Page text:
Market Insights – September 10th, 2018

Weekly financial & economic analysis.

Night city lights bokeh

Sterling bounced back after GDP growth came in better than expected (0.6% quarter on quarter). What’s more, while there’s been no real breakthrough in the talks, it turns out Germany may be able to live with a less detailed Brexit plan. The pound has therefore started to perk up thanks to this encouraging news.

The political road ahead looks somewhat bumpy in Sweden. There was no clear winner in the general elections, with the two main blocs finishing neck and neck. On a positive note, however, the far-right party won fewer votes than the polls had predicted. The Swedish krona has rallied as a result.  

Just a day after the public comment period on the proposed increase in tariffs on USD 200 billion in Chinese imports ended, Donald Trump said he was preparing tariffs on a further USD 267 billion in Chinese goods. If all these packages are implemented, the total amount affected would exceed the value of China’s exports to the USA in 2017.

Has the American dream returned?

The latest figures from the USA leave little doubt as to the outcome of the Fed’s next meeting, on 25 and 26 September. Barring a major surprise, the Chair should announce a further 0.25% hike in the fed funds rate, which is currently at 2%. The US economy is doing well – and even very well – according to the ISM leading indicators of economic activity. These indicators are closely followed around the world, as they are a quite accurate gauge of where the US economy is headed. The August figures were very strong for both the services and the manufacturing sectors. The manufacturing index is at its highest since 2004. And recently it has been buoyed primarily by new orders, suggesting that industrial output should remain robust over the coming months. Job creation figures were also among the key stats released last week. The US economy has consistently created new jobs every month for more than eight years now. In August, a further 200,000 jobs were added, and unemployment (at 3.9%) has levelled off near its all-time low. It’s been ten years since the subprime crisis knocked consumers’ confidence for six, but households now have something to smile about: not only do they seem to have a guaranteed job, but their wages are finally starting to increase after stagnating for so many years. In August, hourly wages were up 2.9% year on year. With the economy nearing full employment, this upward trend is very likely to continue, if previous macro cycles are anything to go by. The only downside will be if wages rise too quickly, as that might worry the Fed, which is keeping a lookout for any risk of overheating or a surge in inflation. For the time being, inflation is still close to the Fed’s 2% target, and the gradual normalisation of monetary policy seems to be the right approach. But in the past, wage rises of 3.5-4% have tended to worry the Fed and often prompted it to adopt a more hawkish stance and speed up its monetary tightening. We’re not quite there yet though.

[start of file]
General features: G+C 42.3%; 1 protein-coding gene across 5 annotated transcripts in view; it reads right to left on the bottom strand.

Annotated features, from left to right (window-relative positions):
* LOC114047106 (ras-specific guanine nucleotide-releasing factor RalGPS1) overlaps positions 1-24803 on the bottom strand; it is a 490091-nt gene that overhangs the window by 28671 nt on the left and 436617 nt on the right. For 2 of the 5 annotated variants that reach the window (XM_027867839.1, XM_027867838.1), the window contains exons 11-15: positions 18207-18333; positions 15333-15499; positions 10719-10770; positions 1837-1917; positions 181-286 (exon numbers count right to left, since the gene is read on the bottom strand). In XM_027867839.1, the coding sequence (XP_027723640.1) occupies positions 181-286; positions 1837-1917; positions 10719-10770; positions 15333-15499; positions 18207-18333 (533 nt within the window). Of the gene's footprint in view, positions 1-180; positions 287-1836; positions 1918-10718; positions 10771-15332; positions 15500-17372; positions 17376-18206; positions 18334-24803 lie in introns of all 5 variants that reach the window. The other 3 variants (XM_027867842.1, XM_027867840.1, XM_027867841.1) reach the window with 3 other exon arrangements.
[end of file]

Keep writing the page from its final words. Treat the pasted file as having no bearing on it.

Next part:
USA: spirits are still riding high

In August, the US consumer confidence index reached a level not seen in close to 18 years. Last time it was the euphoria around the dotcom bubble that gave consumers such a boost. This time there’s no shortage of reasons for their optimism: the USA is nearing full employment, the domestic economy is booming, tax cuts have raised their disposable in-
come, and low interest rates mean it’s still easy for them to buy a home.

Things are looking extremely bright as we head into a period of the year when consumers regularly reach for their wallets. First it’s back to school, then there’s Thanksgiving, followed by the Black Friday deals, and finally the end-of-year festivities – all occasions that should get people spending more than ever. The discretionary consumer spending and online shopping sectors in particular
could experience an especially robust final quarter. Visa stands to benefit more than most from this climate, and the fourth quarter is its biggest of the year. The company is also riding the online shopping wave, an underlying trend that shows no signs of petering out. For these reasons, we have moved into the stock and are putting out a buy recommendation.

 

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